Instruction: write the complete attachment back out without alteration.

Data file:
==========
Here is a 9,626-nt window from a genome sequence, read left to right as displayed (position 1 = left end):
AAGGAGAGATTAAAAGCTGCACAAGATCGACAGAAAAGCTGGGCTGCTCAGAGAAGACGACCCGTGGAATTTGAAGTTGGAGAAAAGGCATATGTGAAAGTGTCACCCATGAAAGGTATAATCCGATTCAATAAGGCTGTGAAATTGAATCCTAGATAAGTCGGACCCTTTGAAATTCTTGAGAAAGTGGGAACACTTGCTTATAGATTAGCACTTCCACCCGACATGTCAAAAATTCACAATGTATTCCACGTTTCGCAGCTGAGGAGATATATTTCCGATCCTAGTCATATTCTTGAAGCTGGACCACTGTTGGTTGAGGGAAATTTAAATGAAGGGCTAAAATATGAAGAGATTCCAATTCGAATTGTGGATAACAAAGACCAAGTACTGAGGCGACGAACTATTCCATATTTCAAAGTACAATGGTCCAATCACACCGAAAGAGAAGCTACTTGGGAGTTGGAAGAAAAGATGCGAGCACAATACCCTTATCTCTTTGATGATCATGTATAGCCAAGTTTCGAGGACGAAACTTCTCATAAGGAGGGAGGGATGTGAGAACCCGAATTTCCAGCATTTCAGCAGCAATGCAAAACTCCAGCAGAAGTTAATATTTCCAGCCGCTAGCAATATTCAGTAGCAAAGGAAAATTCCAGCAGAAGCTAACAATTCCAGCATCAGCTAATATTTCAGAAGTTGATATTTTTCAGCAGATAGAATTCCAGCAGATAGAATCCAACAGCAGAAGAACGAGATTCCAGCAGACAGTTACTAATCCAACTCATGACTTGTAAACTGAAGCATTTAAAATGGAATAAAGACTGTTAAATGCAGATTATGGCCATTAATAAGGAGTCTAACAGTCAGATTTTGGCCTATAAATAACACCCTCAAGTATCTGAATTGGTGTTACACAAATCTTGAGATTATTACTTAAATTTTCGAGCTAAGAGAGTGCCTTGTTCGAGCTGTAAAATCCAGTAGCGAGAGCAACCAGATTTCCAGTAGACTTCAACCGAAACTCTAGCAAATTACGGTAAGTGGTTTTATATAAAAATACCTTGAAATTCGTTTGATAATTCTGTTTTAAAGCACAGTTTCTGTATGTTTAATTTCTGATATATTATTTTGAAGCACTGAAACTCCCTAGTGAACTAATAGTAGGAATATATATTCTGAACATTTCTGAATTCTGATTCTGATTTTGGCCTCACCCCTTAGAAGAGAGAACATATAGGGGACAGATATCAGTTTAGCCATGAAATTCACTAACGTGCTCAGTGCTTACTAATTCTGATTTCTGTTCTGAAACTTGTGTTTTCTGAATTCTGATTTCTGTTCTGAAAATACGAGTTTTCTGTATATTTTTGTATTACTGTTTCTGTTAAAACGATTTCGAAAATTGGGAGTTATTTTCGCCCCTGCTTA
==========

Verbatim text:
Here is a 9,626-nt window from a genome sequence, read left to right as displayed (position 1 = left end):
AAGGAGAGATTAAAAGCTGCACAAGATCGACAGAAAAGCTGGGCTGCTCAGAGAAGACGACCCGTGGAATTTGAAGTTGGAGAAAAGGCATATGTGAAAGTGTCACCCATGAAAGGTATAATCCGATTCAATAAGGCTGTGAAATTGAATCCTAGATAAGTCGGACCCTTTGAAATTCTTGAGAAAGTGGGAACACTTGCTTATAGATTAGCACTTCCACCCGACATGTCAAAAATTCACAATGTATTCCACGTTTCGCAGCTGAGGAGATATATTTCCGATCCTAGTCATATTCTTGAAGCTGGACCACTGTTGGTTGAGGGAAATTTAAATGAAGGGCTAAAATATGAAGAGATTCCAATTCGAATTGTGGATAACAAAGACCAAGTACTGAGGCGACGAACTATTCCATATTTCAAAGTACAATGGTCCAATCACACCGAAAGAGAAGCTACTTGGGAGTTGGAAGAAAAGATGCGAGCACAATACCCTTATCTCTTTGATGATCATGTATAGCCAAGTTTCGAGGACGAAACTTCTCATAAGGAGGGAGGGATGTGAGAACCCGAATTTCCAGCATTTCAGCAGCAATGCAAAACTCCAGCAGAAGTTAATATTTCCAGCCGCTAGCAATATTCAGTAGCAAAGGAAAATTCCAGCAGAAGCTAACAATTCCAGCATCAGCTAATATTTCAGAAGTTGATATTTTTCAGCAGATAGAATTCCAGCAGATAGAATCCAACAGCAGAAGAACGAGATTCCAGCAGACAGTTACTAATCCAACTCATGACTTGTAAACTGAAGCATTTAAAATGGAATAAAGACTGTTAAATGCAGATTATGGCCATTAATAAGGAGTCTAACAGTCAGATTTTGGCCTATAAATAACACCCTCAAGTATCTGAATTGGTGTTACACAAATCTTGAGATTATTACTTAAATTTTCGAGCTAAGAGAGTGCCTTGTTCGAGCTGTAAAATCCAGTAGCGAGAGCAACCAGATTTCCAGTAGACTTCAACCGAAACTCTAGCAAATTACGGTAAGTGGTTTTATATAAAAATACCTTGAAATTCGTTTGATAATTCTGTTTTAAAGCACAGTTTCTGTATGTTTAATTTCTGATATATTATTTTGAAGCACTGAAACTCCCTAGTGAACTAATAGTAGGAATATATATTCTGAACATTTCTGAATTCTGATTCTGATTTTGGCCTCACCCCTTAGAAGAGAGAACATATAGGGGACAGATATCAGTTTAGCCATGAAATTCACTAACGTGCTCAGTGCTTACTAATTCTGATTTCTGTTCTGAAACTTGTGTTTTCTGAATTCTGATTTCTGTTCTGAAAATACGAGTTTTCTGTATATTTTTGTATTACTGTTTCTGTTAAAACGATTTCGAAAATTGGGAGTTATTTTCGCCCCTGCTTA